Customers could be using a new digital pound by the end of the decade, under plans being drawn up by the Treasury and the Bank of England.
The government wants to ensure the public has access to safe money that is easy to use in the digital age.
If introduced, the “Britcoin” would be issued by the Bank of England and could be used by households and businesses for everyday payments both in-store and online.
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"While cash is here to stay, a digital pound issued and backed by the Bank of England could be a new way to pay that’s trusted, accessible and easy to use,” said chancellor Jeremy Hunt.
"That’s why we want to investigate what is possible first, whilst always making sure we protect financial stability.”
After the collapse of crypto exchange FTX and the volatility seen in many cryptocurrencies, the Bank and Treasury will be seeking to reassure the public that a state-backed digital pound is as safe as cash.
We look at how a Britcoin could work, and how it would differ from bitcoin and other cryptocurrencies.
Why is the government looking at launching a digital pound?
The Treasury and Bank of England have launched a consultation paper that is open for comments until 7 June 2023. They say that a digital pound - or central bank digital currency (CBDC) - is likely to be needed in the future, and they want to support private sector innovation, choice and efficiency in digital payments.
“As the world around us and the way we pay for things becomes more digitalised, the case for a digital pound in the future continues to grow. A digital pound would provide a new way to pay, help businesses, maintain trust in money and better protect financial stability,” said Andrew Bailey, governor of the Bank of England.
“However, there are a number of implications that our technical work will need to carefully consider. This consultation and the further work the Bank will now do will be the foundation for what would be a profound decision for the country on the way we use money.”
Other countries are also considering launching a CBDC including the eurozone, the US and China.
The UK government is arguably designing a digital pound so it can maintain UK monetary sovereignty, compete with digital dollars and digital euros, and fend off so-called Big Tech rivals.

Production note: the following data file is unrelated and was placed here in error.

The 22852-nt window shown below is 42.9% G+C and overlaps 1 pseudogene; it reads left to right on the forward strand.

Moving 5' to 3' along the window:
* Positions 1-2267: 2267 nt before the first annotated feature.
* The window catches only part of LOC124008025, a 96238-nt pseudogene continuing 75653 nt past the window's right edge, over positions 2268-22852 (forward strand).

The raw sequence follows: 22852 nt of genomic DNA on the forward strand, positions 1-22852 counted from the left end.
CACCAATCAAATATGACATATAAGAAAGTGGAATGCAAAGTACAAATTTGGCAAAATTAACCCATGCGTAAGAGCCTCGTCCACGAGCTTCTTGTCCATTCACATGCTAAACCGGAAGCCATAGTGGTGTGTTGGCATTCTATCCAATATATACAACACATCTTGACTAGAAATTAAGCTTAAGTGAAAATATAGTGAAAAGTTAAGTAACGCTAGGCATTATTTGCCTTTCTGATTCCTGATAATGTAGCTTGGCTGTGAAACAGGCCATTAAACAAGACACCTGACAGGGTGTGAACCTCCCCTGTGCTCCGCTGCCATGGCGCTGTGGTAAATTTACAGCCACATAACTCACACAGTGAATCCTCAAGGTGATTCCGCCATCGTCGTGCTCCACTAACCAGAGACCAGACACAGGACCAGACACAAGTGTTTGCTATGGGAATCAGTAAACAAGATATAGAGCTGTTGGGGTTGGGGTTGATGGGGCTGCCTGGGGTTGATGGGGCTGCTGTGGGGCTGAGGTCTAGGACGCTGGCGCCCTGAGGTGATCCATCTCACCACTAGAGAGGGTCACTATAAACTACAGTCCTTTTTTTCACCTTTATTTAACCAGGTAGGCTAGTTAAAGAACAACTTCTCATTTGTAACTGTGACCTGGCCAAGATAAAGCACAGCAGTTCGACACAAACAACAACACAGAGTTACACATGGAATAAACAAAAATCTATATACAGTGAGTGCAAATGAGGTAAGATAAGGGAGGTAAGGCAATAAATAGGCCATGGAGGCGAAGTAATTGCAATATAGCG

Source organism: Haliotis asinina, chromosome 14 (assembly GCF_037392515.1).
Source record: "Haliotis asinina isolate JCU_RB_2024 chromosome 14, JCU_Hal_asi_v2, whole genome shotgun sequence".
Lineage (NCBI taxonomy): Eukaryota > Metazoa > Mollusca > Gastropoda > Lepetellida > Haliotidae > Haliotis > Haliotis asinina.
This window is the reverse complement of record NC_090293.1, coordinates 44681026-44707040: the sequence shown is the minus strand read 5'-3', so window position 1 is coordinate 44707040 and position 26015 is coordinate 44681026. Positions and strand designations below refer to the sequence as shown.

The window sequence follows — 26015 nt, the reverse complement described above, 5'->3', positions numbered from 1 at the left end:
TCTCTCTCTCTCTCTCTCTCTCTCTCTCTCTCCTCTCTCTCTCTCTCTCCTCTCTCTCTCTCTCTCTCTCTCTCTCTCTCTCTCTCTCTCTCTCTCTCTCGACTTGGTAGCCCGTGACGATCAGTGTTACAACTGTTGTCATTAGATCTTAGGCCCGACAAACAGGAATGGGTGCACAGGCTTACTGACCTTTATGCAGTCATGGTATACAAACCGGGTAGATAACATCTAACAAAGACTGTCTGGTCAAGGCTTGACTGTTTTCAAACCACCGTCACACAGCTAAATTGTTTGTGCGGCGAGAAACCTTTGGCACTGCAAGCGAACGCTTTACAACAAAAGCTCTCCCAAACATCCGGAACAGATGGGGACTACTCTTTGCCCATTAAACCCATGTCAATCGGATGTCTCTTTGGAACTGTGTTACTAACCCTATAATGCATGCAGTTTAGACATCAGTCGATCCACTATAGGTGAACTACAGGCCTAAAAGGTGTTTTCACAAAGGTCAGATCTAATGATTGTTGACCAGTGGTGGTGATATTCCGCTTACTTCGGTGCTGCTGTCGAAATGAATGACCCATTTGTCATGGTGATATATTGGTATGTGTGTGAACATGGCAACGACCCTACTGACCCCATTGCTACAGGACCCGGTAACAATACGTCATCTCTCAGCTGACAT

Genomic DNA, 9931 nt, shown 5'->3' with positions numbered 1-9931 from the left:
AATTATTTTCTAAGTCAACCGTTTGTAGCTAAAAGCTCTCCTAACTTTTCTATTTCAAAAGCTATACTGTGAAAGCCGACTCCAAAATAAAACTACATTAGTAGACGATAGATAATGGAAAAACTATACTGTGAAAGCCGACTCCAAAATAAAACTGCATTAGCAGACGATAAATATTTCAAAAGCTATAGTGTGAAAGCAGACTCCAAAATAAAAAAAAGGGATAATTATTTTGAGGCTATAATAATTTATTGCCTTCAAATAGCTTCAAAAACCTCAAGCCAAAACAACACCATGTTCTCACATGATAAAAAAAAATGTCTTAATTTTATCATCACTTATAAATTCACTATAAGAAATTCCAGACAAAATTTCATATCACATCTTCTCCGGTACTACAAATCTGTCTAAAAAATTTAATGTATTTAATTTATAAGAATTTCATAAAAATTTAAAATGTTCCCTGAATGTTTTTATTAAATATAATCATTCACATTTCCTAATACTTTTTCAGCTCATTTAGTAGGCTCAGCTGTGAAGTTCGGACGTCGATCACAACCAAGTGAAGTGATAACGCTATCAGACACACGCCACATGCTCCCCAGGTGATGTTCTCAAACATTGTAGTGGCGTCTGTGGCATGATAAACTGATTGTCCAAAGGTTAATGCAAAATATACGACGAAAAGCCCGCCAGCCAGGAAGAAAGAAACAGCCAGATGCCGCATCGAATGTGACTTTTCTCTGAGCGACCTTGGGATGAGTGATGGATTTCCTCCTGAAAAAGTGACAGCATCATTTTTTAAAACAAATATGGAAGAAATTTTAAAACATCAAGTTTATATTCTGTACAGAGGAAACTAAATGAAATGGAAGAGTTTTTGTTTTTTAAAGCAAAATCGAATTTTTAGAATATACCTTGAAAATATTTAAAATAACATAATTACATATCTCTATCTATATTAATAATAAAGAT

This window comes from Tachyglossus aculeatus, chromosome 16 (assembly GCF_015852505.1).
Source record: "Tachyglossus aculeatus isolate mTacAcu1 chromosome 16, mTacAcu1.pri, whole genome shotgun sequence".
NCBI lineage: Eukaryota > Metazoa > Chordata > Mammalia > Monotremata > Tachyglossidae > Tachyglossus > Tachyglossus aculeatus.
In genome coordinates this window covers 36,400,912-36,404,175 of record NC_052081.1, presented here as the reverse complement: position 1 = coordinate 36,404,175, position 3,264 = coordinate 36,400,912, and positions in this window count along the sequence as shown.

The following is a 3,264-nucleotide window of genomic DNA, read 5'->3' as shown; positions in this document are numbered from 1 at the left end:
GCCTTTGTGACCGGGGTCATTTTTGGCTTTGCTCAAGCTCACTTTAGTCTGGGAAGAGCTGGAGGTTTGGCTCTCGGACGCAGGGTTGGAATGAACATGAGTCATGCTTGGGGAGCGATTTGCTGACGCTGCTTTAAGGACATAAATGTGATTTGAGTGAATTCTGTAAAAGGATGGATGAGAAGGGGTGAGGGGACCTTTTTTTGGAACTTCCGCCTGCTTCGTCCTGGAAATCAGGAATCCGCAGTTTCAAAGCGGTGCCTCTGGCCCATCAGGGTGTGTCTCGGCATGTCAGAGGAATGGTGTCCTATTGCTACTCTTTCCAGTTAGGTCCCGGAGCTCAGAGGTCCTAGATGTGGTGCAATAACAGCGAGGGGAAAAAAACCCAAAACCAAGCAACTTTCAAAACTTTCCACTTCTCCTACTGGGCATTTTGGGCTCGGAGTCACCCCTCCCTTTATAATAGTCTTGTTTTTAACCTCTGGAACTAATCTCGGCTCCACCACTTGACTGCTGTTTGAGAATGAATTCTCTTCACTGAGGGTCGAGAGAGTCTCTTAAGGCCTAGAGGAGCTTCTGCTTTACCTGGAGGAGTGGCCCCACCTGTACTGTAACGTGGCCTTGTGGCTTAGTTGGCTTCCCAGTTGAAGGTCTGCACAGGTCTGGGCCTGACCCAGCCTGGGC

While Facebook has abandoned its Libra stablecoin project, other tech companies and non-banking firms could still set up alternative currencies that are outside the regulatory control of governments.
What would a digital pound look like?
A Britcoin would replicate the role of cash in a digital world so that it is risk-free, highly trusted and accessible.
According to the Treasury, £10 of a digital pound would always be worth the same as £10 of cash.
It would be subject to rigorous standards of privacy and data protection; neither the government nor the Bank of England would have access to personal data and holders would have the same level of privacy as a bank account.
The digital currency would be accessed through digital wallets offered to consumers by private companies through smartphones or smartcards.
It’s intended for payments - online or in-store - and for making transfers to friends and family. It’s not intended to be used for savings, as there would be no interest paid on holdings.
There would be some initial restrictions on how much an individual or business could hold.
According to the Treasury, “this would strike a balance between encouraging use and managing risks, such as the potential for large and rapid outflows from banking deposits into digital pounds”. The limits could be amended in the future.
How would a Britcoin differ to cryptocurrencies?
There are several key differences between a digital pound and cryptocurrencies. Unlike cryptoassets and stablecoins, the digital pound would be issued by the Bank of England.
This means it will have intrinsic value - £10 of the digital pound will be the same as a £10 note in your wallet - and not be volatile, unlike cryptocurrencies.
The digital pound also wouldn’t be anonymous; the Treasury notes that “the ability to identify and verify users is necessary to prevent financial crime, and essential for trust and confidence in money and therefore wide use of the digital pound”. This would be similar to digital payments from bank accounts.
There are a few similarities with cryptocurrencies. A digital pound would use similar technology: a “core ledger”, in other words, a fast, resilient, secure technology platform. However, this would be provided by the central Bank, rather than a private firm.
Users would store their Britcoin in a digital wallet, and manage their balance and make payments from the wallet. These would work in the same way as contactless payments. Payments would be speedy and confirmed immediately.
When could a digital pound launch?
The government will decide whether to implement a digital pound around the middle of this decade. Its decision will largely be based on future developments in money and payments.
The earliest stage at which the digital pound could be launched would be the second half of the decade.
Ruth is passionate about helping people feel more confident about their finances. She was previously editor of Times Money Mentor, and prior to that was deputy Money editor at The Sunday Times.
A multi-award winning journalist, Ruth started her career on a pensions magazine at the FT Group, and has also worked at Money Observer and Money Advice Service.
Outside of work, she is a mum to two young children, a magistrate and an NHS volunteer.
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